- The CDC published a new report that found the number of syphilis, gonorrhea, and chlamydia cases have reached an all-time high in the United States.
- Experts say the rise can likely be attributed to the recent opioid epidemic, less use of condoms, and cuts to national and local STD programs.
- Now, the CDC says it’s time to put a greater focus on the country’s STD epidemic.
New data from the Centers for Disease Control and Prevention (CDC) show 3 sexually transmitted diseases (STDs) are on the rise in the United States — and have been for the past 5 years.
In 2018, the total number of syphilis, gonorrhea, and chlamydia cases reached an all-time high since the organization began tracking the infections back in 1991, according to the
Over 1.7 million cases of chlamydia were reported last year, a 3 percent increase from 2017.
About 580,000 cases of gonorrhea were reported, which marks a 5 percent increase, along with a 14 percent spike in syphilis.
The rise in STDs has many health experts concerned, as it could have massive implications on public health.
Infertility rates could rise, and the infections could continue to contribute to a range of health issues, including strokes, meningitis, dementia, cardiovascular complications, and neurological conditions.
The mother-to-child transmission of STDs, specifically congenital syphilis, is also worrisome, as it puts the pregnancy at a higher risk for miscarriage, stillbirth, and even lifelong physical and neurological issues.
As the CDC states, it’s time to put a greater focus on the country’s STD epidemic and better manage the spread of these infections.
“You have to have a multifaceted approach to really deal with this problem, and of course they’d like to start with education — people have to understand that safe sex is still very important even in the age of antibiotics and antiretroviral drugs,” Dr. Dean Winslow, an infectious disease physician at Stanford Health Care, told Healthline.
The report points out a few factors contributing to the uptick.
First, is the recent opioid epidemic. Some experts suspect drug use could open up a person’s inhibitions and cause people under the influence to become less concerned about practicing safe sex.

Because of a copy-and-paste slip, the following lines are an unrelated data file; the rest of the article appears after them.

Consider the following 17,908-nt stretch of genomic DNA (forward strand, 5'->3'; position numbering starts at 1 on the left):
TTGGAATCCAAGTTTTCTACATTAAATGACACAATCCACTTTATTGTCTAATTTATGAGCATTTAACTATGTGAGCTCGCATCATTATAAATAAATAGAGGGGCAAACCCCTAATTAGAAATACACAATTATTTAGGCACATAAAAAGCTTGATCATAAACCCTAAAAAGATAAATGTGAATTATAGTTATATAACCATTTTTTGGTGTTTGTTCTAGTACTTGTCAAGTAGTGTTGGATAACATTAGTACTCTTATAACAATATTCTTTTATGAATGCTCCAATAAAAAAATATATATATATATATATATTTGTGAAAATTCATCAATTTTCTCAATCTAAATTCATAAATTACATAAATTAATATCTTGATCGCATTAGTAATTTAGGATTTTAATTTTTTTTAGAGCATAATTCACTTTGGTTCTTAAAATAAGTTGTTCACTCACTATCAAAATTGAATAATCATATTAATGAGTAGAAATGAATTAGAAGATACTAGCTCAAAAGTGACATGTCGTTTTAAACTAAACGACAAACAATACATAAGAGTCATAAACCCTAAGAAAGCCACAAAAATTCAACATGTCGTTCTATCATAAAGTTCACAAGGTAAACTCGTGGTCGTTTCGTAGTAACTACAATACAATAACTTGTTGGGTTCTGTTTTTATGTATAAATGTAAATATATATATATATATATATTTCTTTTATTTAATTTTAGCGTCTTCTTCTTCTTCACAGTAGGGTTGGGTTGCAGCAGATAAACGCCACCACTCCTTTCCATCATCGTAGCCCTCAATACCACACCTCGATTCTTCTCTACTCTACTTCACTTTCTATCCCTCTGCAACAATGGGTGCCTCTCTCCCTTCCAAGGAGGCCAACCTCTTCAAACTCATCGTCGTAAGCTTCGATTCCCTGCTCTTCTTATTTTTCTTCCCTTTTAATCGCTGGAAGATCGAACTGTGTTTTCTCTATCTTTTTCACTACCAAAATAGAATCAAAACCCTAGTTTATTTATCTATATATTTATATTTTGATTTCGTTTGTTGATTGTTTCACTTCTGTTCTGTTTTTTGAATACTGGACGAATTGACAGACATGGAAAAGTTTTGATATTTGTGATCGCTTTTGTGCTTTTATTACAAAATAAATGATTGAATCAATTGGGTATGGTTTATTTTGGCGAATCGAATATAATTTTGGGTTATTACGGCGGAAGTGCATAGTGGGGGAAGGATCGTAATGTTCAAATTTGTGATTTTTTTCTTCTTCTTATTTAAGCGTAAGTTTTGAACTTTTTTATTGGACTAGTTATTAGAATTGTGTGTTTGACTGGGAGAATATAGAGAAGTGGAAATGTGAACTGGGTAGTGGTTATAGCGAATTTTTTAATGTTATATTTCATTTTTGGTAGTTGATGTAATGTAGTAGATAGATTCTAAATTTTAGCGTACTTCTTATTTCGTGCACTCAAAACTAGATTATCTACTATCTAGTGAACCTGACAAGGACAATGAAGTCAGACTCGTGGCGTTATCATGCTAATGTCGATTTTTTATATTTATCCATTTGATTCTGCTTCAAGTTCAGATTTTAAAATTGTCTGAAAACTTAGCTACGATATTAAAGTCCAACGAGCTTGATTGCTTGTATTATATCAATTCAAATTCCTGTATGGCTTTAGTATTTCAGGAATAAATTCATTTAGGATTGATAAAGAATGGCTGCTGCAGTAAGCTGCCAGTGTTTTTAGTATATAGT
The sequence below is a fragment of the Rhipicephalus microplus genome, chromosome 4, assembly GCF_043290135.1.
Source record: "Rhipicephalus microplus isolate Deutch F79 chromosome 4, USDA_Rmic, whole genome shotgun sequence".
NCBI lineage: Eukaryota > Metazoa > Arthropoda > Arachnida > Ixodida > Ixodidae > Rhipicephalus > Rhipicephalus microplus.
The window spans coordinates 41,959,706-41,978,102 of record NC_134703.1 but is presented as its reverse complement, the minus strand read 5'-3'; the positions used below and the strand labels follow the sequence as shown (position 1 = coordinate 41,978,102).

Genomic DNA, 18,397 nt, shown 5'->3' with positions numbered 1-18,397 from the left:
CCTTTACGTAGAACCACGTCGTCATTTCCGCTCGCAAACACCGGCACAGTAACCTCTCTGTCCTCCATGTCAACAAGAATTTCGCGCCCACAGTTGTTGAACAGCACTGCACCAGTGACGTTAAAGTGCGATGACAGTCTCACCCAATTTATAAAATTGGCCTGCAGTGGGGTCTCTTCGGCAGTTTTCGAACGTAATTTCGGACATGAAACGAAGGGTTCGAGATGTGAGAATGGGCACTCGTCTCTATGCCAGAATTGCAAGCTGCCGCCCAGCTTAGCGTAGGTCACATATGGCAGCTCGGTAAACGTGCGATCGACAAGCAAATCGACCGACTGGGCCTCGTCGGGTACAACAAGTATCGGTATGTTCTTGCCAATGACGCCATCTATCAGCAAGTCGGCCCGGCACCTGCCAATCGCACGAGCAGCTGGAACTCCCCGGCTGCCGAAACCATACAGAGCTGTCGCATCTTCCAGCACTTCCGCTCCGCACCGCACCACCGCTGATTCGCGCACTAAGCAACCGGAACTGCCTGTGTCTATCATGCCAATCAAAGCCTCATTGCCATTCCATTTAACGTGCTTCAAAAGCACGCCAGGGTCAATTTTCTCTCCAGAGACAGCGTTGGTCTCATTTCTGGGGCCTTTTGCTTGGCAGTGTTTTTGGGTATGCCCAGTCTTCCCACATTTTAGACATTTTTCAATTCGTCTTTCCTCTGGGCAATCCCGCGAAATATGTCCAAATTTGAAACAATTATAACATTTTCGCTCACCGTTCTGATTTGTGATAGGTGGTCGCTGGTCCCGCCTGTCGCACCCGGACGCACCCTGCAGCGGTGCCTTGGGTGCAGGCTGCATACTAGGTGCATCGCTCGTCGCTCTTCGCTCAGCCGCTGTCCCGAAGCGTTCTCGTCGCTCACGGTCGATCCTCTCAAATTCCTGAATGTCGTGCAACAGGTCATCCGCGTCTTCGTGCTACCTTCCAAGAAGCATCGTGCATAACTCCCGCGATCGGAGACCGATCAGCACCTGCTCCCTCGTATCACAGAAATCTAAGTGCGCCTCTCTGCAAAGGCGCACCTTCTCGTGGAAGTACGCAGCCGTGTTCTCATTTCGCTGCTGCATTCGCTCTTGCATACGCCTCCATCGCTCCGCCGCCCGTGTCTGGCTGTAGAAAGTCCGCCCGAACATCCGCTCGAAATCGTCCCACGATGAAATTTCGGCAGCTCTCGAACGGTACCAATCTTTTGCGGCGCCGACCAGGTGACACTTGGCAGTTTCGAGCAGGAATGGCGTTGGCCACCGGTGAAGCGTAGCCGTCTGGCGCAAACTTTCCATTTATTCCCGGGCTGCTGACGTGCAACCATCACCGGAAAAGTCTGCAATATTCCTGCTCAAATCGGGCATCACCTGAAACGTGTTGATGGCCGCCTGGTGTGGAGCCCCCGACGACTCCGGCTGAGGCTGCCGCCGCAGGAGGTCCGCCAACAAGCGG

On top of that, people may be using condoms less often.
Despite the fact that condoms have been proven to effectively prevent the spread of STDs, some theorize that HIV medications such as pre-exposure prophylaxis (or PrEP) have progressed to the point that people are more complacent and less afraid of contracting HIV and other infections.
“There are very few people in monogamous relationships using very few condoms. There isn’t a lot of concern among most patients when diagnosed with an STI,” said Dr. Philip Grant, an infectious disease physician who works in the Stanford Positive Care Clinic.
But, PrEP doesn’t prevent the transmission of syphilis, gonorrhea, and chlamydia. And if anything, these diseases have become more difficult to treat now due to antimicrobial resistance, according to Winslow.
However, data has been mixed on whether or not using HIV prevention drugs has had any direct impact on the rising STD rates.
Lastly, the CDC’s report claims significant funding cuts to the country’s STDs programs are also to blame.
Over half of local programs took a financial hit, causing several clinics to close, and reductions in screenings, staff, and patient follow-up care, according to the report.
Tremendous cuts to safety net and public health services started back in the 80s and have largely continued in recent years, according to Winslow.
These cuts drastically affect how and when people are diagnosed and treated for STDs and has the potential to put a major strain on our public health system.
“If you have to hospitalize a patient or [treat] a complication of an infectious disease or a stage of an infectious disease that requires hospitalization… it is vastly more expensive than diagnosing infection early in someone and then actually treating them early and then preventing that person from transmitting it to other people,” Winslow said.
First and foremost, it’s crucial to remember these STDs are extremely contagious.
“For both gonorrhea and chlamydia if one has sexual contact with infected individuals, then one has up to a 75 percent chance of becoming infected. For syphilis, if one is exposed sexually to an open sore infected with syphilis, the attack rate is about 30 percent,” Grant said.
Medications alone will not prevent the spread, and there are no preventive vaccines that can provide immunity.
Condoms and safe sex are very important for protecting yourself.
In addition, Grant said that people should also limit their number of sexual partners and partake in routine testing.
Grant added that there also needs to be more education and awareness on the benefits of condom use and fewer partners.
“We need to actually fund walk-in STD testing and treating centers much like we had in many areas throughout the country in the 1970s and 80s — but again we’ve really just absolutely slashed our public health budget. Making testing and treatment facilities available again would be a huge thing in getting this situation under control,” Winslow said.
If you have people who are susceptible and there’s not adequate public health services in place, these diseases can explode easily — which is exactly what has transpired across the United States.
The CDC released a new report Tuesday highlighting the recent increase in STDs.
In 2018, the total number of syphilis, gonorrhea, and chlamydia cases reached an all-time high since the organization began tracking the infections back in 1991.
The rise can likely be attributed to the recent opioid epidemic, less people using condoms, and the massive cuts to national and local STD programs.
Now, the CDC says it’s time put a greater focus on the country’s STD epidemic.